Rheumatoid arthritis (RA) is an autoimmune disease, which is characterized by chronic inflammation at the skeletal joints. Most times, the bone and cartilage of the joints affected are destroyed, and tendons and ligaments weakened. As the disease progresses, it eventually affects the skin, eye, heart, kidneys and lungs.
According to reports, RA affects more females than males, and is predominantly observed in the elderly. The prevalence rate of RA reported in 2002 ranged from 0.5% to 1% of the population. It also has regional variation. It primarily affects the lining of the synovial joints and can cause progressive disability, premature death, as well as socioeconomic burdens.
Symptoms of Rheumatoid Arthritis (RA)
Common symptoms of RA include:
- Stiffness at affected joints, especially in the morning
- Weight loss
- Tender, swollen and warm joints
- Rheumatoid nodules under the skin
Early stage of Rheumatoid arthritis tends to affect the smaller joints, particularly the joints that join the fingers to the hands and toes to the feet. As the disease progresses, the symptoms may progress to the wrists, knees, ankles, elbows, shoulders and hips.
Pathogenic Roles of Immune Cells in Rheumatoid Arthritis (RA)
As an autoimmune disorder, immune cells such as B-cells, T-cells and macrophages play important roles in RA pathogenesis. They can either reside in synovium or circulate in peripheral blood.
Roles of B-Lymphocytes in RA Pathogenesis
B-cells secrete physiologically important proteins such as rheumatoid factors (RFs), anti-citrullinated protein antibodies (ACPA) and pro-inflammatory cytokines in supporting RA.
Auto-reactive B-cells are B-cells that identify host antigens and go on to destroy such cell or tissue. Normally, auto-reactive B-cells are eliminated by repair mechanisms either at the time when it is still immature B-cells in the bone marrow, or before the B-cells become mature naïve B-cells. Both processes of repair mechanisms are highly regulated by two immune checkpoints; they are
- The central B-cell tolerance checkpoint and,
- The peripheral B-cell tolerance checkpoint.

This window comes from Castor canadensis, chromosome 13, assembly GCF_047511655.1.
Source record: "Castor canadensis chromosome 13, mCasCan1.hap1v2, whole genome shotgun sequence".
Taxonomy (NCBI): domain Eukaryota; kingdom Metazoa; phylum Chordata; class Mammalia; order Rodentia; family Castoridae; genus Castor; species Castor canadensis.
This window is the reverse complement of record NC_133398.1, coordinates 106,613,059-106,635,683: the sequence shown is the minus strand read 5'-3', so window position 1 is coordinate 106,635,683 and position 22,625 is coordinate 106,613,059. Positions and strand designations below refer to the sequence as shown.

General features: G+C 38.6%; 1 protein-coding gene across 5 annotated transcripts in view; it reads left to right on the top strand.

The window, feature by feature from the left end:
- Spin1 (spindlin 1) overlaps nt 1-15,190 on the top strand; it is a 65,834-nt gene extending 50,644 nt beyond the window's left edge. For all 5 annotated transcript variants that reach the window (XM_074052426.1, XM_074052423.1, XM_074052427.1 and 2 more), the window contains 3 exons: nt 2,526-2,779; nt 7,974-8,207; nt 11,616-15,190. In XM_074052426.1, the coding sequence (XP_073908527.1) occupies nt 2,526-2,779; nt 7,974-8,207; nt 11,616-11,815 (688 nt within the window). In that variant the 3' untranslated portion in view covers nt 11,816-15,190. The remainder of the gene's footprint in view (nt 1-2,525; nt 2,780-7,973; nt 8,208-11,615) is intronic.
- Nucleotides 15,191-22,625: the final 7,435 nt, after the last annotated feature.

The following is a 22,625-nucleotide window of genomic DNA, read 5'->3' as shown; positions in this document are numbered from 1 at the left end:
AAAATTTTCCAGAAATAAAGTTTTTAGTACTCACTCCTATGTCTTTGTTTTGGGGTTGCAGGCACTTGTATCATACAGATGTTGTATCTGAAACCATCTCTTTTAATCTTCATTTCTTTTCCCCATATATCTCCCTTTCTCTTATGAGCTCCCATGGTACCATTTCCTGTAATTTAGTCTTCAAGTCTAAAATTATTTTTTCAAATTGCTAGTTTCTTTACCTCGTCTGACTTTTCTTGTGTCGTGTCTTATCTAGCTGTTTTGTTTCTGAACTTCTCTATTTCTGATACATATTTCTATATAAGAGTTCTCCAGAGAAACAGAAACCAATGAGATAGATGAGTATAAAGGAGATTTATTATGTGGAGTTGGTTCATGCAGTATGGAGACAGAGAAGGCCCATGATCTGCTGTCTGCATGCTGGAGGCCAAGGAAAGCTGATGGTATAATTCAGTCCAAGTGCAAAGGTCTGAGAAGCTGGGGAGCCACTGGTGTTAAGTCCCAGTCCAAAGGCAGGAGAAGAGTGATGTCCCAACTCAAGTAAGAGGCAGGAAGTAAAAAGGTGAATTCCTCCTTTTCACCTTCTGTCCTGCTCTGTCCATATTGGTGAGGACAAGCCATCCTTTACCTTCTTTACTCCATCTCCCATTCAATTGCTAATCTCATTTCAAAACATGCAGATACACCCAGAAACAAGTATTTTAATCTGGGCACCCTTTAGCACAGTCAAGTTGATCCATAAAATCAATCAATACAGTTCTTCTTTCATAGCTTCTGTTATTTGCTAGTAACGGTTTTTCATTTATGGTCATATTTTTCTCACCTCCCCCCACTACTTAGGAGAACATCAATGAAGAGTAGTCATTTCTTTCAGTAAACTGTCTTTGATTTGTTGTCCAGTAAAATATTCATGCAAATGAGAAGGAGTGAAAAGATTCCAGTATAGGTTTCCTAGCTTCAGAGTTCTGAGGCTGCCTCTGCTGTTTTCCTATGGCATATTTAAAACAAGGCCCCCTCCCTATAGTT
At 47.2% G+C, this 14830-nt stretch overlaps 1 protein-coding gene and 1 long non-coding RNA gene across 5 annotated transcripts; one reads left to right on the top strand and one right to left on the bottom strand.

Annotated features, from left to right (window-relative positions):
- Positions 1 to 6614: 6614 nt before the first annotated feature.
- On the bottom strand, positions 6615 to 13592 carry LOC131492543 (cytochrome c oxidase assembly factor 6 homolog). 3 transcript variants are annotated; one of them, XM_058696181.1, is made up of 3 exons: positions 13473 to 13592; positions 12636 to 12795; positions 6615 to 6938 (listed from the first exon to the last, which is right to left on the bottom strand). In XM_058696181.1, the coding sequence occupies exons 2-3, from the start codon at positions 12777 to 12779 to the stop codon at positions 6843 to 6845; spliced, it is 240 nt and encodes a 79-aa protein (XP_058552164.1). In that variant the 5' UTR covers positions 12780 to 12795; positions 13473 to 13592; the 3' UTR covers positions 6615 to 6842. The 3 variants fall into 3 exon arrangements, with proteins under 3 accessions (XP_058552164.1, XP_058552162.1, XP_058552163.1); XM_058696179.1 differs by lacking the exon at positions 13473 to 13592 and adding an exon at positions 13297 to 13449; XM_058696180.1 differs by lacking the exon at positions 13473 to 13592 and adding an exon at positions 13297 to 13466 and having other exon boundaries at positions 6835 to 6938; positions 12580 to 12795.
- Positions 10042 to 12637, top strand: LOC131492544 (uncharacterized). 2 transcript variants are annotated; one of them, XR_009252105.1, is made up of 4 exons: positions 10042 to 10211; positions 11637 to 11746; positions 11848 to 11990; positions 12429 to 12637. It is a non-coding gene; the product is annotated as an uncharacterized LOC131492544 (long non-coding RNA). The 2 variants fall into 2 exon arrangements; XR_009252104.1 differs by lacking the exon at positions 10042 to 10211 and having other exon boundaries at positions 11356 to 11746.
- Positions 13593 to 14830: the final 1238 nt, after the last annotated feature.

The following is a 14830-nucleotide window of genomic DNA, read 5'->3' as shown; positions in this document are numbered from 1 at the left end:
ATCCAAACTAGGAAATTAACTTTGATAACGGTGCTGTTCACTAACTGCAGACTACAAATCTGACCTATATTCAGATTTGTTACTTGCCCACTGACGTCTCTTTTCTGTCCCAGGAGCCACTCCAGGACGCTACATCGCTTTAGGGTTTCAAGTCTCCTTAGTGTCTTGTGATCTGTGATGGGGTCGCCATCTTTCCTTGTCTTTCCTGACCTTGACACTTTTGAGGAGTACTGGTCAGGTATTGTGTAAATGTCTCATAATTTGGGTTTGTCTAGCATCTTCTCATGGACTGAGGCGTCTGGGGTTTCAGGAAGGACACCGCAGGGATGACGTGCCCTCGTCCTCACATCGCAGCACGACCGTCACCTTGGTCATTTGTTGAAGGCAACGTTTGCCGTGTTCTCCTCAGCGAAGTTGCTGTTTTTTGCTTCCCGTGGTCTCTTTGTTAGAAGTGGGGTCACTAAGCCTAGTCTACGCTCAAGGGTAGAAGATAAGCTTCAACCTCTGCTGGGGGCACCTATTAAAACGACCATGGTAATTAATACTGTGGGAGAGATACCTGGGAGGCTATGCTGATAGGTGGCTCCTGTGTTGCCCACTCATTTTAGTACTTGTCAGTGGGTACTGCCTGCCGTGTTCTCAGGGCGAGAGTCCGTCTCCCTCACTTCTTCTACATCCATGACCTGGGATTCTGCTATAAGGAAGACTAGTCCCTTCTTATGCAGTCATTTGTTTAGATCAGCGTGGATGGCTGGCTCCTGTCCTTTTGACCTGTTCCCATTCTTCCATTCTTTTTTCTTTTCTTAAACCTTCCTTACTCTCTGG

The central B-cell tolerance checkpoint is controlled by B-cell growth factors that regulate B-cell receptor (BCR) and toll-like receptor (TLR) signaling. But the peripheral B-cell tolerance checkpoint involves extrinsic B-cell factors such as regulatory T-cells (Treg) and serum B-cell activating factor (BAFF).
In patients with RA, both checkpoints are defective, which leads to the larger production of auto-reactive mature naïve B-cells. Such defect is usually caused by a mutation in PTPN22 gene that disrupts the BCR signaling pathway in central B-cell tolerance checkpoint. This impairment is irreversible and cannot be treated effectively with anti-inflammatory drugs.
In impaired peripheral tolerance checkpoint, mature naïve B-cell levels are elevated. The elevated mature naïve B-cell expresses both poly-reactive and human epithelia (HEP-2) reactive antibodies in RA patients. This dysfunction in peripheral checkpoint results in defective Tregs and in B-cell resistance to suppression and apoptosis.
Also, in patients with RA, BAFF is increased in the presence of cytokines and chemokines, as well as through TLRs activation. The increased BAFF expression further prolongs the survival and maturation of auto-reactive B-cells, exacerbate autoimmune conditions.
Roles of T-Lymphocytes in RA Pathogenesis
The chronic immune response of RA is contributed by CD4+ T-cells. During activation of T-cells, CD4+T-cells interact with human leukocyte antigen (HLA) or major histocompatibility complex class II (MHC-II) molecules and also co-stimulate molecules such as CD28, that are expressed on the surface of APC. This leads to the onset of downstream PI3K signaling pathway, which leads to the maturation of CD4+ cells. Subsequently, the interaction leads to the antigenic activation of naive CD8+ T-cells, which promote inflammation.
CD4+ T-cells also associate with particular MHC-II alleles, HLA-DR4, which contains similar amino acid motifs in the third hyper-variable region of DRB-chain. This interaction then leads to a more aggressive form of RA. The systemic morbidity associated with RA such as vasculitis and acute coronary syndrome is correlated with CD4+CD28 null.